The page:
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2011 Census Data on Migration

  • 24 Jul 2019
  • 3 min read

According to census data, Uttar Pradesh and Bihar have a disproportionately high number of out-migrants, while migrants constitute more than one-third of the population in metros like Delhi and Mumbai.

Migration is the movement of people from one place to another. It can be over a short or long distance, be short-term or permanent, voluntary or forced, intranational or international.

  • According to the 2011 Census, Uttar Pradesh and Bihar are responsible for the most number of migrants as 20.9 million people migrated outside the state from the two states.
  • This is 37% of the total number of people who were inter-state migrants according to that enumeration.
  • Delhi and Mumbai are widely considered migrant magnets and the 2011 Census bears that out. According to it migrants from other states in Delhi and Mumbai numbered 9.9 million, or almost a third of the combined population of 29.2 million.
  • The Hindi belt is the main source of migrants. According to the census, four states, Uttar Pradesh, Bihar, Rajasthan and Madhya Pradesh accounted for 50% of India’s total inter-state migrants.
  • On the other hand, Maharashtra, Delhi, Gujarat, Uttar Pradesh and Haryana housed 50% of the country’s inter-state migrants.
  • These shares are much higher than the share of these states in India’s total population.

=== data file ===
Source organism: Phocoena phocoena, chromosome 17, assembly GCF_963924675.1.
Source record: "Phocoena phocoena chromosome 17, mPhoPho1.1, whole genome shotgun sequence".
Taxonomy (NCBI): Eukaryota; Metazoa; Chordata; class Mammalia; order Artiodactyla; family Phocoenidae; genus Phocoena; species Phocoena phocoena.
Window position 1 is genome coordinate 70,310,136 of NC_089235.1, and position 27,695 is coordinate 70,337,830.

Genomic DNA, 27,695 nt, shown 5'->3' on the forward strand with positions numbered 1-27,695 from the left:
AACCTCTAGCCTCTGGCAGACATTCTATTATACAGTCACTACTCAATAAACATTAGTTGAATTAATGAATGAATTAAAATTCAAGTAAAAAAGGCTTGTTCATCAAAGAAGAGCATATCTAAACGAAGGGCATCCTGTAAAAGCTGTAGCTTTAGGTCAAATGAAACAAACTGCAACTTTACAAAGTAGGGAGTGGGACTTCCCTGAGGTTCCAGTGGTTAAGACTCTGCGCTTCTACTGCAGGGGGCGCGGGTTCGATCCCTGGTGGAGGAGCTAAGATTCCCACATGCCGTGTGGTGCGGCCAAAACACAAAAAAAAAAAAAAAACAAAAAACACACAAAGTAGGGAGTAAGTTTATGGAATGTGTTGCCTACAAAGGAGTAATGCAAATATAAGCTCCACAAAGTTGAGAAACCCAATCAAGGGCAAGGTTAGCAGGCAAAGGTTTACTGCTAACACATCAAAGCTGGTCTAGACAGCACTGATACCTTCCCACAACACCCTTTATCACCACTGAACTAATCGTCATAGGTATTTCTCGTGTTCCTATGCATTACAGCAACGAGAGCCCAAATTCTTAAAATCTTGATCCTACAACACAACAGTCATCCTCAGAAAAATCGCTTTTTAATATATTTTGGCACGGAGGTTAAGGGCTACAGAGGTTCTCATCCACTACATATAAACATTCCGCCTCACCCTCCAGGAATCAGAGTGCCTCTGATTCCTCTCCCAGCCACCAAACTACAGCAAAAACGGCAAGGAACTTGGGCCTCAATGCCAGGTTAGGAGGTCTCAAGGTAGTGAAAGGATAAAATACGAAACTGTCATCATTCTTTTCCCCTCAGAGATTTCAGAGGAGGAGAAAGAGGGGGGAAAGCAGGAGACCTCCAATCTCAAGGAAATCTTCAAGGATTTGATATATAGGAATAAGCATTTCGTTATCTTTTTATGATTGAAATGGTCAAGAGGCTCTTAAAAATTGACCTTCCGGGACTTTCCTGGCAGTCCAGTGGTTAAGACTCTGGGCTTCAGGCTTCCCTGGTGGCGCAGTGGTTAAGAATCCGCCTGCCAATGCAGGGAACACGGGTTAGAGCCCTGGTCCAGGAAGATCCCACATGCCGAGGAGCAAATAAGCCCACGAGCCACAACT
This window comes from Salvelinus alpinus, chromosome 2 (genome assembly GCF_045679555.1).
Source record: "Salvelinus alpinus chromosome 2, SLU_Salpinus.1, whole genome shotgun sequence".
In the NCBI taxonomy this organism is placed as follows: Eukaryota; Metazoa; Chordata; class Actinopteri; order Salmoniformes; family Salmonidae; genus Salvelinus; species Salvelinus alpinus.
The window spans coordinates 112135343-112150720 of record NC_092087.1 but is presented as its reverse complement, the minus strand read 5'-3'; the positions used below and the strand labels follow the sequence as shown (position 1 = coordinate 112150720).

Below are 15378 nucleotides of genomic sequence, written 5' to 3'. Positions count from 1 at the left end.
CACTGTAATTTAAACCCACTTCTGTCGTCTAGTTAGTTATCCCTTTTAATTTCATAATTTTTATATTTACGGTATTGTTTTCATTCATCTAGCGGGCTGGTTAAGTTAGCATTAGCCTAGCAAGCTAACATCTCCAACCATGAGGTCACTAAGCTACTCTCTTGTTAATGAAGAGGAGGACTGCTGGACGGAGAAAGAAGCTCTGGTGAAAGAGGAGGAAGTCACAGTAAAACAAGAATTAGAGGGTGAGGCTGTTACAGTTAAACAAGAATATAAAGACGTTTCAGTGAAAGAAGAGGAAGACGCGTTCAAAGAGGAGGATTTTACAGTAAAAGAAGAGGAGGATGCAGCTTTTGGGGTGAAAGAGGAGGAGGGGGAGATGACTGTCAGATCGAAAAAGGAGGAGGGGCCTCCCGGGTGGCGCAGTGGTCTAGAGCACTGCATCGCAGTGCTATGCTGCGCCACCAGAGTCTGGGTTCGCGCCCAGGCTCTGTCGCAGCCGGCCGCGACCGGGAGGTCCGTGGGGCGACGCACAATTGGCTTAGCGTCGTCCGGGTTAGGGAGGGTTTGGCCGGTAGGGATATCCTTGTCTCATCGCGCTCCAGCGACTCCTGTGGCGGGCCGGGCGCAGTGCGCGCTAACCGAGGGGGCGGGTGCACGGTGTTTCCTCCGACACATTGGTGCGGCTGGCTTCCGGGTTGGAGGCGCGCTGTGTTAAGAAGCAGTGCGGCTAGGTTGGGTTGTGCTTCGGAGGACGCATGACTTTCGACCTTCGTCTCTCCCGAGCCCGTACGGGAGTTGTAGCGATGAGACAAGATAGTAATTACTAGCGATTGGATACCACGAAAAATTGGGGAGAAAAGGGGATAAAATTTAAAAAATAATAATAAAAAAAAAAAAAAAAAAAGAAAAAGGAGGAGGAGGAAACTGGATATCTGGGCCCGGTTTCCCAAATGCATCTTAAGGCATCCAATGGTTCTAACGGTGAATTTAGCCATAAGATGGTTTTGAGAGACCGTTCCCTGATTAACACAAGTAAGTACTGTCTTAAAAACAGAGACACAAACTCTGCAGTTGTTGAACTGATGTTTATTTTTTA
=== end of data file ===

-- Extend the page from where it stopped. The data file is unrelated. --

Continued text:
• Uttar Pradesh figures in both lists – while there are people who leave it in search of livelihoods, there are also clearly people who head for it in search of livelihoods.

Inter-state migrations in India

  • Uttar Pradesh has the highest share of out-migrants while Maharashtra has the highest share of in-migrants.
  • The number of inter-state migrants grew at 55% between the 1991 and 2001 Census.
  • This came down to just 33% between the 2001 and 2011 Census.

Reasons behind Migration

  • The reasons vary by gender, two-thirds of women migrated from their last place of residence because of marriage. The gender-gap in migration for economic purposes (work, business and education) increases with the distance of migration.
    • For every woman who migrated for work, business or education, the number of men who migrated within district, across districts but within states and across states was 3.2, 4.3 and 7.4 respectively.
  • Among men, work and business account for one-third of total migrations, which is also the single largest reason for migration among men.
  • While migration for marriage among women is skewed towards closer distances, men do not seem to factor in distance while migrating for work.

Source: Hindustan Times

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